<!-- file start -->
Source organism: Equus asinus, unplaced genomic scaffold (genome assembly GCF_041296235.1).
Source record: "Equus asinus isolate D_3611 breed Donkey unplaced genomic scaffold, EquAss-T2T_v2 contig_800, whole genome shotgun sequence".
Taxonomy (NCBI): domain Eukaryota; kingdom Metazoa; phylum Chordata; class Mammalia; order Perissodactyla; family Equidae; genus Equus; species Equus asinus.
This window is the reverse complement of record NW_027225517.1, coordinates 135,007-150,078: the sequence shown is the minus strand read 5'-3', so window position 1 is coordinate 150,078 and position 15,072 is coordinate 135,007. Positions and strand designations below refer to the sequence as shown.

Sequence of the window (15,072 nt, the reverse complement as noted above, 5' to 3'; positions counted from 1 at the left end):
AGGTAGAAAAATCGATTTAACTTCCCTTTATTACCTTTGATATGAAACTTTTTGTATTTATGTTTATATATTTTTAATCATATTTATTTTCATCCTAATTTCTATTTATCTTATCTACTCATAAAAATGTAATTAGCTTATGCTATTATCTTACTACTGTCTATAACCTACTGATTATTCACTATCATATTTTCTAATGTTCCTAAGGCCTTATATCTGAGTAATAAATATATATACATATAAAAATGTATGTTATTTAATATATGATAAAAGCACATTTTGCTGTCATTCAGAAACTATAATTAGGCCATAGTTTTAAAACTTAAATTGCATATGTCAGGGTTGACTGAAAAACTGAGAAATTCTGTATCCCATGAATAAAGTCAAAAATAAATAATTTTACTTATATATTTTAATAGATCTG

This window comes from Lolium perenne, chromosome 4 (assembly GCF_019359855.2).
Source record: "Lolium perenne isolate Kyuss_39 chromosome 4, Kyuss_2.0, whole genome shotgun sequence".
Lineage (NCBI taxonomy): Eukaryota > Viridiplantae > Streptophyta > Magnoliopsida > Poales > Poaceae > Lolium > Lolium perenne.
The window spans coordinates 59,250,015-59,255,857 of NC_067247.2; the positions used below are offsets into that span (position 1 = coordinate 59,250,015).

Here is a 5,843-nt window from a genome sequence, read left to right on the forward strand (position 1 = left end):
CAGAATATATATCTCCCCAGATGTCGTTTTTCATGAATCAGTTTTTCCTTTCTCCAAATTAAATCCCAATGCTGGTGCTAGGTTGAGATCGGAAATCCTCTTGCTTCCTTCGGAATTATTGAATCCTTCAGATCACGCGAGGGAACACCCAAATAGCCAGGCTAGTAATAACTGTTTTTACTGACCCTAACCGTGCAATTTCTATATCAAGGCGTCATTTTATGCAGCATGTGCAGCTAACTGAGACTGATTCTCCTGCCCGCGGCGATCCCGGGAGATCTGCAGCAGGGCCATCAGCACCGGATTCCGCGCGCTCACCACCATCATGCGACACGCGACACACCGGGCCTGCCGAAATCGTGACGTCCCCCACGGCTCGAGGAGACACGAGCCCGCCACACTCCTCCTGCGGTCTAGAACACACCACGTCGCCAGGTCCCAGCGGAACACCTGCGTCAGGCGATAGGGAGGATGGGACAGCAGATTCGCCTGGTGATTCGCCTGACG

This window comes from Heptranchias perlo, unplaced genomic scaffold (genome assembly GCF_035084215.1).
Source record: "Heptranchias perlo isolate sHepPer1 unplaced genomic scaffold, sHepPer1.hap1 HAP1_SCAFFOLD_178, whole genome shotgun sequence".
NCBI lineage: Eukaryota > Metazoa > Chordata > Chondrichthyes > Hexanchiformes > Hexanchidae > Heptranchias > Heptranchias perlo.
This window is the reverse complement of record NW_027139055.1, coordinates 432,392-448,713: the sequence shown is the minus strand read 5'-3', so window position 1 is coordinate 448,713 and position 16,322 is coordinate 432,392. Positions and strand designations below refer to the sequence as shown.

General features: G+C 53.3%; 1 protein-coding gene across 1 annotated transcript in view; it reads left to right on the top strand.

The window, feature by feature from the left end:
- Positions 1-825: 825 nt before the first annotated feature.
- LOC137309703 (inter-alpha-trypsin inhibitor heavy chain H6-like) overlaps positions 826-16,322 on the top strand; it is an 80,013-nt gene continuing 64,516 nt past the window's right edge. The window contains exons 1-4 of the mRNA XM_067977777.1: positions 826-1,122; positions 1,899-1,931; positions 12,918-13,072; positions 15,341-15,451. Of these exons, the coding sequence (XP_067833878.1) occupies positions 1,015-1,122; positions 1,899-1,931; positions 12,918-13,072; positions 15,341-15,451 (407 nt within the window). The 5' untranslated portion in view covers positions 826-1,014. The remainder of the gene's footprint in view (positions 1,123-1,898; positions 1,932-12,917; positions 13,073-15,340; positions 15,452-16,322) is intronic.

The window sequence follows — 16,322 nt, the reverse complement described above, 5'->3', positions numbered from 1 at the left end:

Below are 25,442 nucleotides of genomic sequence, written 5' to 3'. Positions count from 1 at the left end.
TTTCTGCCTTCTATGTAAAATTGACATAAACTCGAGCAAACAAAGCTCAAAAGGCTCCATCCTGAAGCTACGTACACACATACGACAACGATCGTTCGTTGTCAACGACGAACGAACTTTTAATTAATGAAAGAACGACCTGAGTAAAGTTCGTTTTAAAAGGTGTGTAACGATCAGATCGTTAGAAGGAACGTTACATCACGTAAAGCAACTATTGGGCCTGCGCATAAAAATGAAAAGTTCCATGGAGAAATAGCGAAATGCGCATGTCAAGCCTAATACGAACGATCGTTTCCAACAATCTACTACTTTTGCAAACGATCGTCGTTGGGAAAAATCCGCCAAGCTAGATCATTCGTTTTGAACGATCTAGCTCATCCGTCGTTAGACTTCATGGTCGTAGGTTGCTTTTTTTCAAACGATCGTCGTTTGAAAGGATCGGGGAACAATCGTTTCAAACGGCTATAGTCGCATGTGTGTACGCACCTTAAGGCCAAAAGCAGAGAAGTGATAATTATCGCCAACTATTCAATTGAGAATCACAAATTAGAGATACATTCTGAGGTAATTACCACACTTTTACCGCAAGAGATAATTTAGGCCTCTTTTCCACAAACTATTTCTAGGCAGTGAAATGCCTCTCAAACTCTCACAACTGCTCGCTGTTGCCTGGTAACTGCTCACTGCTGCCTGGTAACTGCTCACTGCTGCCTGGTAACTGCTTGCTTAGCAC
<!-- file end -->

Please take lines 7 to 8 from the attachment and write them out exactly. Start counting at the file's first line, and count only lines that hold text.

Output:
This window comes from Lolium perenne, chromosome 4 (assembly GCF_019359855.2).
Source record: "Lolium perenne isolate Kyuss_39 chromosome 4, Kyuss_2.0, whole genome shotgun sequence".